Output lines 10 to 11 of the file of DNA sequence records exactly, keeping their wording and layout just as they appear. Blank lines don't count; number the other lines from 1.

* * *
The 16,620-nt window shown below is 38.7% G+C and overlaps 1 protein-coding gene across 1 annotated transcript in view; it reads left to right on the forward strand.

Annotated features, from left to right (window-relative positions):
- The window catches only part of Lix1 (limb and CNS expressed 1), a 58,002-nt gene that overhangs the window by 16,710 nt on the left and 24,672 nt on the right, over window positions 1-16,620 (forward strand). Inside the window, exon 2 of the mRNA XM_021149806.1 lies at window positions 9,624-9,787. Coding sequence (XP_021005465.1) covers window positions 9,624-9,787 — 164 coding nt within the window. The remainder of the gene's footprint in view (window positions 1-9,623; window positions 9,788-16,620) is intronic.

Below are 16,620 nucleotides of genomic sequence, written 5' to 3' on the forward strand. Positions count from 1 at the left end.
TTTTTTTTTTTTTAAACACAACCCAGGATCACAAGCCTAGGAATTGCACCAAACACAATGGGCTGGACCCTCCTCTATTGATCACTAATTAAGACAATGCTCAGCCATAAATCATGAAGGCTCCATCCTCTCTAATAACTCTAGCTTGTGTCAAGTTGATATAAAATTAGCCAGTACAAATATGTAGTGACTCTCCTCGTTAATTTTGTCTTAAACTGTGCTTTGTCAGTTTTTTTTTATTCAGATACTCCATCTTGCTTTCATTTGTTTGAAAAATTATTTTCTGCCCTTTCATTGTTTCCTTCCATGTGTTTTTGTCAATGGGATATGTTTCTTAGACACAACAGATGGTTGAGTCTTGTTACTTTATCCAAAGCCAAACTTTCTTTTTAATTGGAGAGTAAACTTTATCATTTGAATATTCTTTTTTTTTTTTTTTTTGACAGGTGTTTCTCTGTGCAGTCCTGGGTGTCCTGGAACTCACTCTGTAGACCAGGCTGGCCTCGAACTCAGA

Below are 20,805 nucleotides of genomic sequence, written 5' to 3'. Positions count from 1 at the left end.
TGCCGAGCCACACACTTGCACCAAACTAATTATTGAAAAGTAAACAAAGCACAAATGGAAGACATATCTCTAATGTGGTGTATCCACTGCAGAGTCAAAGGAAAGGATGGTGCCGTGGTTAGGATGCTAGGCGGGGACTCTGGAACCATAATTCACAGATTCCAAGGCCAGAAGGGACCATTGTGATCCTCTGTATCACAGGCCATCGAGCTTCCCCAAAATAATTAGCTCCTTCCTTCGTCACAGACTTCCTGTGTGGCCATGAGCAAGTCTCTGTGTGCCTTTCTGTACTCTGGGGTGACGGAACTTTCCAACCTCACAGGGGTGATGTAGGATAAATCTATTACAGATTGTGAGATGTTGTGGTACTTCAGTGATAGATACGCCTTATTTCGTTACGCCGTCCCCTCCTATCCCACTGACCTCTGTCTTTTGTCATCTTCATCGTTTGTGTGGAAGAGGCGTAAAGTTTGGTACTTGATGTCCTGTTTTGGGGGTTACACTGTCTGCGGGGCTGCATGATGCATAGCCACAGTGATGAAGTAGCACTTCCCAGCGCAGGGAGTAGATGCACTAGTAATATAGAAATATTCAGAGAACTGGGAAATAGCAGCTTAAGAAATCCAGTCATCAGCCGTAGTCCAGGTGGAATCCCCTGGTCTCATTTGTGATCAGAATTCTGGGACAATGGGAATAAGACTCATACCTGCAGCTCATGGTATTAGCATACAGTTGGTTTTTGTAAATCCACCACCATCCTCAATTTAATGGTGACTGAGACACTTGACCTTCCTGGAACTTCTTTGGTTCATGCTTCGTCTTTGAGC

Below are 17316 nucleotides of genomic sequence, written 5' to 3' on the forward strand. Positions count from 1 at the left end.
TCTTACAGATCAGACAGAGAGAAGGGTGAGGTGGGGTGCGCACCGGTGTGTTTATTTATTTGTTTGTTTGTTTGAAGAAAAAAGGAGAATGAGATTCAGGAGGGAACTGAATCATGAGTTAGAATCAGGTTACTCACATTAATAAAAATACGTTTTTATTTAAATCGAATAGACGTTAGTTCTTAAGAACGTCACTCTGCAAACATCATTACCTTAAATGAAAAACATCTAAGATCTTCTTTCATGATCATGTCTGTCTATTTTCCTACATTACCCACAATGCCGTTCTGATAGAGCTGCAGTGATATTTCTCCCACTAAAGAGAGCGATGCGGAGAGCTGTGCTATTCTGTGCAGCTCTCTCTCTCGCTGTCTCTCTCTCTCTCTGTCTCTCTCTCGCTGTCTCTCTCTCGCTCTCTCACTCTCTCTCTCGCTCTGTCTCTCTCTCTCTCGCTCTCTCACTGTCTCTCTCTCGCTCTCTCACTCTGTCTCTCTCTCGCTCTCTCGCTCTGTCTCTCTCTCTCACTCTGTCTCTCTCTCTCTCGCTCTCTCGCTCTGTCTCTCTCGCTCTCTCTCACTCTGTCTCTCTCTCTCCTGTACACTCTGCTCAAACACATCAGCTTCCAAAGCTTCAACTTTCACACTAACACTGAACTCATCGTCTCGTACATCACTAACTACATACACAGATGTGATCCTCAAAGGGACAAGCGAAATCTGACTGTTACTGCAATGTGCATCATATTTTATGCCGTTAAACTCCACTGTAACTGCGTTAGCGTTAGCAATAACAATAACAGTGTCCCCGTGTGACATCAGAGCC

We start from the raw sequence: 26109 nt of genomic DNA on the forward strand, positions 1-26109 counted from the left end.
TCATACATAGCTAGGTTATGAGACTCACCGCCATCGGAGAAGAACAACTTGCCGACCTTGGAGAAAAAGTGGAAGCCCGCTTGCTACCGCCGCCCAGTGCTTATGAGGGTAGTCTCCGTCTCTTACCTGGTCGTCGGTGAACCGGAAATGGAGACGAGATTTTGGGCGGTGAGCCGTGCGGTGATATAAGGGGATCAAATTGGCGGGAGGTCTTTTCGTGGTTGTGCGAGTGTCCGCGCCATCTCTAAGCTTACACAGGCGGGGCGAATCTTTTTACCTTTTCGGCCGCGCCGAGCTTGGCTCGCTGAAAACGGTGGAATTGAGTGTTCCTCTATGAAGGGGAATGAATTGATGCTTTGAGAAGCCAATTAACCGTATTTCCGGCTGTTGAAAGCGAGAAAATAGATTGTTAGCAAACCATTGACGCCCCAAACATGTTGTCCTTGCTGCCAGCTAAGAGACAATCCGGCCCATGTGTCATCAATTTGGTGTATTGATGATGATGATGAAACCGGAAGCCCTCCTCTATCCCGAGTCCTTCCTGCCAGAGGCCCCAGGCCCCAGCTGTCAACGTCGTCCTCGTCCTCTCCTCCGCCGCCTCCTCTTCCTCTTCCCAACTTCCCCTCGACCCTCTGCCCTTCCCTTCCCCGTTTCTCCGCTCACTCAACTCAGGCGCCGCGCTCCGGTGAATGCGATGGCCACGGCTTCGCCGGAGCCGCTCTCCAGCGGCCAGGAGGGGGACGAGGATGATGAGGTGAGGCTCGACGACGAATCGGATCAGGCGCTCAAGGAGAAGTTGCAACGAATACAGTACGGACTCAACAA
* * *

We start from the raw sequence: 26109 nt of genomic DNA on the forward strand, positions 1-26109 counted from the left end.
TCATACATAGCTAGGTTATGAGACTCACCGCCATCGGAGAAGAACAACTTGCCGACCTTGGAGAAAAAGTGGAAGCCCGCTTGCTACCGCCGCCCAGTGCTTATGAGGGTAGTCTCCGTCTCTTACCTGGTCGTCGGTGAACCGGAAATGGAGACGAGATTTTGGGCGGTGAGCCGTGCGGTGATATAAGGGGATCAAATTGGCGGGAGGTCTTTTCGTGGTTGTGCGAGTGTCCGCGCCATCTCTAAGCTTACACAGGCGGGGCGAATCTTTTTACCTTTTCGGCCGCGCCGAGCTTGGCTCGCTGAAAACGGTGGAATTGAGTGTTCCTCTATGAAGGGGAATGAATTGATGCTTTGAGAAGCCAATTAACCGTATTTCCGGCTGTTGAAAGCGAGAAAATAGATTGTTAGCAAACCATTGACGCCCCAAACATGTTGTCCTTGCTGCCAGCTAAGAGACAATCCGGCCCATGTGTCATCAATTTGGTGTATTGATGATGATGATGAAACCGGAAGCCCTCCTCTATCCCGAGTCCTTCCTGCCAGAGGCCCCAGGCCCCAGCTGTCAACGTCGTCCTCGTCCTCTCCTCCGCCGCCTCCTCTTCCTCTTCCCAACTTCCCCTCGACCCTCTGCCCTTCCCTTCCCCGTTTCTCCGCTCACTCAACTCAGGCGCCGCGCTCCGGTGAATGCGATGGCCACGGCTTCGCCGGAGCCGCTCTCCAGCGGCCAGGAGGGGGACGAGGATGATGAGGTGAGGCTCGACGACGAATCGGATCAGGCGCTCAAGGAGAAGTTGCAACGAATACAGTACGGACTCAACAA